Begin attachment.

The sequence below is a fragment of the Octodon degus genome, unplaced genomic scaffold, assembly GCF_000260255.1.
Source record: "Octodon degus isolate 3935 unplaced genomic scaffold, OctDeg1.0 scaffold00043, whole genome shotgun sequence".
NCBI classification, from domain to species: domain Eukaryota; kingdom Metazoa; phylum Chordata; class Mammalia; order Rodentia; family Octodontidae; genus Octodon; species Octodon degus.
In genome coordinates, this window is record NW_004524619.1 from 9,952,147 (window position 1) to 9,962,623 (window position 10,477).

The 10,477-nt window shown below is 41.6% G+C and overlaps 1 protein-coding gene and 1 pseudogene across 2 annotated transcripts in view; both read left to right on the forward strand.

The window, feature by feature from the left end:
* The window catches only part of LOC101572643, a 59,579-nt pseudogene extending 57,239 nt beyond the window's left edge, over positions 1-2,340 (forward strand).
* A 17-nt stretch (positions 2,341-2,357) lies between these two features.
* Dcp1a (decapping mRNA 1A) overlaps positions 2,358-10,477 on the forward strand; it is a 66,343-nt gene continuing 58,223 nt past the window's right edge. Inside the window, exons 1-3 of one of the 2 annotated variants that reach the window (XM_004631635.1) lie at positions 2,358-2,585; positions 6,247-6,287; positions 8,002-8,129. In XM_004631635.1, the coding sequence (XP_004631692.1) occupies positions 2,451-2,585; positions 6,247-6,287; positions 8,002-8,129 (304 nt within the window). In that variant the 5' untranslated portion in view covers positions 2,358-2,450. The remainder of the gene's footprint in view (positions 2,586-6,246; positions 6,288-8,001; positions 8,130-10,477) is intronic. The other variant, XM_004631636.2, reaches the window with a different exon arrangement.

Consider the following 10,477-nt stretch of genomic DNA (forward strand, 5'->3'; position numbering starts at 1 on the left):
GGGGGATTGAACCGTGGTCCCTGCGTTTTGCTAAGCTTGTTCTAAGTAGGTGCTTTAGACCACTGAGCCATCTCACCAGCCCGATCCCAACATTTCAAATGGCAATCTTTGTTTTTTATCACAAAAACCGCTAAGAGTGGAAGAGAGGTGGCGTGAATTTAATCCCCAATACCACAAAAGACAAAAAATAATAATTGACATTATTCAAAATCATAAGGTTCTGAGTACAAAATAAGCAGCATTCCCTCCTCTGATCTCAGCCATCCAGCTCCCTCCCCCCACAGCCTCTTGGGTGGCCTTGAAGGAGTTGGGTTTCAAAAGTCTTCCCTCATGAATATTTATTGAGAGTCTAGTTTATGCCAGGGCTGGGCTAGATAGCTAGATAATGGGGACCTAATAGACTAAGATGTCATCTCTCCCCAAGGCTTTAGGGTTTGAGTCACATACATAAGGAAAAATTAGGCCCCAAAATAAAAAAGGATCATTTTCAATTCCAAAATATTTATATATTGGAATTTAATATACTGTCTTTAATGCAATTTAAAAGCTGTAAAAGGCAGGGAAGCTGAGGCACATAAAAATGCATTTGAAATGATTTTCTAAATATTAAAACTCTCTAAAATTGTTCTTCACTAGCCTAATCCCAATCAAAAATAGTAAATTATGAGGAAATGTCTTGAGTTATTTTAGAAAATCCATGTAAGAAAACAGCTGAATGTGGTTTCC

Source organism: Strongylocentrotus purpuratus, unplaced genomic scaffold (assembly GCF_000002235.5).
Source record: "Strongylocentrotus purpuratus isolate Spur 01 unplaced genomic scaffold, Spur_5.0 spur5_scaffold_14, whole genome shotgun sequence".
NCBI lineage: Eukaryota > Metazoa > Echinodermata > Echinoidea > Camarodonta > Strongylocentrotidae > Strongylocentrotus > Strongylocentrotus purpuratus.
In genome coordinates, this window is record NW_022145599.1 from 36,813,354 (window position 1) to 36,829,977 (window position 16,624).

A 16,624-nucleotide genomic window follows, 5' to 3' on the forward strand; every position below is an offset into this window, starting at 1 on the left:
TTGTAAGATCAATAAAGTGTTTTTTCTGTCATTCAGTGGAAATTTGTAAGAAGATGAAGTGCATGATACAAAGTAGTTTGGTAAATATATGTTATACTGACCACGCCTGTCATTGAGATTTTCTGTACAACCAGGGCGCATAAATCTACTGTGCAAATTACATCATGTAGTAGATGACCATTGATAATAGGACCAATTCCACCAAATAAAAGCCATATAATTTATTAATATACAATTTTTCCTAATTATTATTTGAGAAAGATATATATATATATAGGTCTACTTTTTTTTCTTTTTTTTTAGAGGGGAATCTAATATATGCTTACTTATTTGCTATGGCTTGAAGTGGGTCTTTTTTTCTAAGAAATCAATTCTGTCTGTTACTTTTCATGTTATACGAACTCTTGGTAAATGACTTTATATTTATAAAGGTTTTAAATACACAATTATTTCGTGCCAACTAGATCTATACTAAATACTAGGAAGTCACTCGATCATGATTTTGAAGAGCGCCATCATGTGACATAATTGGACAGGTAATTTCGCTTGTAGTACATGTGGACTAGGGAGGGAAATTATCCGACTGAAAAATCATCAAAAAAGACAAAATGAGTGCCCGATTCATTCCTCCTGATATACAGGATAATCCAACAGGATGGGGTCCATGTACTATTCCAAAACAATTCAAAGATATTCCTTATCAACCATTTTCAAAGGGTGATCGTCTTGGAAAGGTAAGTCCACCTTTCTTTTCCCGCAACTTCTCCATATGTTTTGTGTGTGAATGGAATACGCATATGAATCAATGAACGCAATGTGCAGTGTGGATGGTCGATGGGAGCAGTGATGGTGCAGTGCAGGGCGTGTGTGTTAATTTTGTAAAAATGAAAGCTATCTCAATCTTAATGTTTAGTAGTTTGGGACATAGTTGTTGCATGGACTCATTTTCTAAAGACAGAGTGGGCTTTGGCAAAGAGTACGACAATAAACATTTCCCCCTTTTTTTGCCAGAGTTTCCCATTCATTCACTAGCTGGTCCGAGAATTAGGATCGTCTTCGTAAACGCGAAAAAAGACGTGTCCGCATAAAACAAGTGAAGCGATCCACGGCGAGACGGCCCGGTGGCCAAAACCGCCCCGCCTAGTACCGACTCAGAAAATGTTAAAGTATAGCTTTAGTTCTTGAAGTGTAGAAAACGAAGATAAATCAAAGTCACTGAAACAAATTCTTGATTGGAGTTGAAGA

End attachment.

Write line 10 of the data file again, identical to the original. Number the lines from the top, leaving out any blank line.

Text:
Consider the following 10,477-nt stretch of genomic DNA (forward strand, 5'->3'; position numbering starts at 1 on the left):